WASHINGTON (AP) - At the annual National Governors Association meeting in Washington this weekend, both Democrat and Republican chief executives are expressing pessimism that the White House and Congress will find a way to avoid the massive, automatic spending cuts set to begin March 1.
They say Washington's recurring budget stalemates hamper their ability to construct state spending plans and spook local businesses from hiring.
Hawaii Gov. Neil Abercrombie says the federal spending cuts set to start kicking in at the end of next week could lead to 19,000 workers being laid off at Pearl Harbor. Abercrombie says that will undermine readiness at the military base. The former congressman says that symbolizes what happens when Congress fails to meet its responsibilities.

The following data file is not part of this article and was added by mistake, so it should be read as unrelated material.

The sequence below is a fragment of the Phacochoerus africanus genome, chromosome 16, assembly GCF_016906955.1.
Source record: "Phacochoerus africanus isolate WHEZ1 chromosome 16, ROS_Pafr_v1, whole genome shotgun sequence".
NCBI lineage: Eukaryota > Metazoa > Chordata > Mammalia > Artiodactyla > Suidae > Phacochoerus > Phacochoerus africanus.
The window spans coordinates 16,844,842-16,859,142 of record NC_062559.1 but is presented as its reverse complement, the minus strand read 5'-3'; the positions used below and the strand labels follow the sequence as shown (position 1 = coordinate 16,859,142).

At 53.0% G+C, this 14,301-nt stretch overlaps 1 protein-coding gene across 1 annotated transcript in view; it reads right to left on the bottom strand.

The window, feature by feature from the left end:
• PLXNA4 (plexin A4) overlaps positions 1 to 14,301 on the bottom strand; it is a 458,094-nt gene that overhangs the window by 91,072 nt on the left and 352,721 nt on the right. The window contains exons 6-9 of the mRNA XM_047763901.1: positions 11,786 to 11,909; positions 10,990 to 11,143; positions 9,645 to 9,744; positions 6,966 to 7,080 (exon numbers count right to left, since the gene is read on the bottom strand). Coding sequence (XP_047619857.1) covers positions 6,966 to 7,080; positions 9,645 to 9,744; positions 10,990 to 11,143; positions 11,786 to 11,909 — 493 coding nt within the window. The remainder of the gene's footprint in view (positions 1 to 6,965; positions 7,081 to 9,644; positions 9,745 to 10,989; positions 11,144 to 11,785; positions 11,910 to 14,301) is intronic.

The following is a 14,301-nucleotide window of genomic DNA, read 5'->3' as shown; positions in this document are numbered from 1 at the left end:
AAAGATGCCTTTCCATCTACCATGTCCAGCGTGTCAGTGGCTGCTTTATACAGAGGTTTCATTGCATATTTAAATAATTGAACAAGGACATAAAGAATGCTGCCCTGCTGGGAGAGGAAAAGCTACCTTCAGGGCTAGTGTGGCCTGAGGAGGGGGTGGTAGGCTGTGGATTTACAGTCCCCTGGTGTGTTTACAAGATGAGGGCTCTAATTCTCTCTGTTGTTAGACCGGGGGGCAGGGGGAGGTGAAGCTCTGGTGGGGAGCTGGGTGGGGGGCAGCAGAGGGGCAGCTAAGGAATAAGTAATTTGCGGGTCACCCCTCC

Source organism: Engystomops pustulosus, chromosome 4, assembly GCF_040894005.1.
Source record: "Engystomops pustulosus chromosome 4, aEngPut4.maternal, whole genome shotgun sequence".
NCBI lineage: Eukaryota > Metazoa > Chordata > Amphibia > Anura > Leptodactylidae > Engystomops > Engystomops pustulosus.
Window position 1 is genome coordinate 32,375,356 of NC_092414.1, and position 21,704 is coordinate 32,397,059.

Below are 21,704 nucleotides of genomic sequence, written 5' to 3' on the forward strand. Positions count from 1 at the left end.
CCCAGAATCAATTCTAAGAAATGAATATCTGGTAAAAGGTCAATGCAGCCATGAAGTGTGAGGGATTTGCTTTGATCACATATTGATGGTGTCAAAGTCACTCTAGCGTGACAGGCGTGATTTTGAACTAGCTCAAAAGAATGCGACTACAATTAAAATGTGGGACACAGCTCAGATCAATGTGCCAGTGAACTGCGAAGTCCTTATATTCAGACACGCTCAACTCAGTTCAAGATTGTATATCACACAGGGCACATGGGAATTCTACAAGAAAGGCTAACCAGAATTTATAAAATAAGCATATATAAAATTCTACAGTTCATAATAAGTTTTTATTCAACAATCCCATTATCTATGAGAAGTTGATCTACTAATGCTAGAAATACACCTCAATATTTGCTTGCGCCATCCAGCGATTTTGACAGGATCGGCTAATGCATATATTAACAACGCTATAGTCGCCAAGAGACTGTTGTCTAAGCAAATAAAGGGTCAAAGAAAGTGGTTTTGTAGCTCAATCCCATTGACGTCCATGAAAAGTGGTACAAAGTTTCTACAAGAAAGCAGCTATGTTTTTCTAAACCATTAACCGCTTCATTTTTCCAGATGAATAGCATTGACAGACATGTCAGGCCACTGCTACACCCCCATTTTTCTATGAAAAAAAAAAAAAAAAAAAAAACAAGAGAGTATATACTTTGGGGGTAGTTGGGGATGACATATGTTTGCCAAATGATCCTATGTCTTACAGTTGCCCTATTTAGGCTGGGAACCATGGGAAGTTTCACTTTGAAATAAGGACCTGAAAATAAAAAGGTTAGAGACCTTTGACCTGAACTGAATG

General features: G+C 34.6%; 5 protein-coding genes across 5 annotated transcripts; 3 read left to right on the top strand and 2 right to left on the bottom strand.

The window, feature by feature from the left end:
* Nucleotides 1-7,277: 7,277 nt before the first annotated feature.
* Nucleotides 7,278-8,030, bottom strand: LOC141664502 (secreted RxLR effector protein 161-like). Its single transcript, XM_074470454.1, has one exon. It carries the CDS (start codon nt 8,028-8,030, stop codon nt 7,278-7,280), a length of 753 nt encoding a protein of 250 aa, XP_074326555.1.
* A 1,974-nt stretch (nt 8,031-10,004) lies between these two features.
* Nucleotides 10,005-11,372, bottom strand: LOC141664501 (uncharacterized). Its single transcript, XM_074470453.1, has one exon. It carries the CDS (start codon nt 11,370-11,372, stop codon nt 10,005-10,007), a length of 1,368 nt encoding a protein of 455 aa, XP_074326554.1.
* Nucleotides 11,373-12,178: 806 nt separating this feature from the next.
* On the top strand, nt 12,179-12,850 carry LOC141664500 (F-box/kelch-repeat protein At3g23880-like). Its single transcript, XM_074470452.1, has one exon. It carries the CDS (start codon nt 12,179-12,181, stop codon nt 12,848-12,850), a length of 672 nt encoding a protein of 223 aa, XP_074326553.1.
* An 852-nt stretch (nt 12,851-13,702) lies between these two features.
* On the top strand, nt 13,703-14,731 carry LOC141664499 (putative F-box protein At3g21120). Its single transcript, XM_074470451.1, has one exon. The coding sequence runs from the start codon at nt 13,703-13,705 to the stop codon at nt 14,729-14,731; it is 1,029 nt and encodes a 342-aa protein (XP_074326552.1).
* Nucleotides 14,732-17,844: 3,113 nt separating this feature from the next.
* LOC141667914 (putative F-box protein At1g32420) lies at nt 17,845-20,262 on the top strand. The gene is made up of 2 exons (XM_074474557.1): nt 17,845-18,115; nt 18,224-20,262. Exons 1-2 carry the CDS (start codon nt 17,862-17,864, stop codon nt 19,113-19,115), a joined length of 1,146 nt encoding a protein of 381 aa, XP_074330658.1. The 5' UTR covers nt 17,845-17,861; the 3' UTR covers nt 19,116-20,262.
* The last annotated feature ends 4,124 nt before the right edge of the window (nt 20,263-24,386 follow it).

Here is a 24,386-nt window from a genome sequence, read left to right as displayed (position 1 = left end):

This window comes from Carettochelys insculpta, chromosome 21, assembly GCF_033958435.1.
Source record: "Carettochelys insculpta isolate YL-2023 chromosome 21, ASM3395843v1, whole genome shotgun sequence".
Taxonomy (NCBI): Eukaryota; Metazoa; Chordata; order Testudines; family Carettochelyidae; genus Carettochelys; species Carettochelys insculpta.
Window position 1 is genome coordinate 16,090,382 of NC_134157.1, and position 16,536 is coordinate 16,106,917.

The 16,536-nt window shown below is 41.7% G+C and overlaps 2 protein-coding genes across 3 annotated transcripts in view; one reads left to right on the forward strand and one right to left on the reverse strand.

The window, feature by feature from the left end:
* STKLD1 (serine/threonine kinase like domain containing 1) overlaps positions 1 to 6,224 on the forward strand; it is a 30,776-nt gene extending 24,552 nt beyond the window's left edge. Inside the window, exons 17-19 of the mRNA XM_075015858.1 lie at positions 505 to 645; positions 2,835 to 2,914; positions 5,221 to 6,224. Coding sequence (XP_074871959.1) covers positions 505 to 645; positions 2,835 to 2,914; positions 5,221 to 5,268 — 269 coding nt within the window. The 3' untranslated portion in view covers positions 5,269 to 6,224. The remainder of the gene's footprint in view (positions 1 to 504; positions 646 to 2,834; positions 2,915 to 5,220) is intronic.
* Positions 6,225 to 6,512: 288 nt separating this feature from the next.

Vermont Gov. Peter Shumlin blames Republicans in Congress for playing game that put jobs and the recovery at risk.
But Oklahoma Gov. Mary Fallin's criticism extends more broadly. The Republican says the partisan gridlock between Congress and the president will have "real repercussions" for families and the states.
Iowa Gov. Terry Branstad says he sees no leadership and just politics as usual in Washington.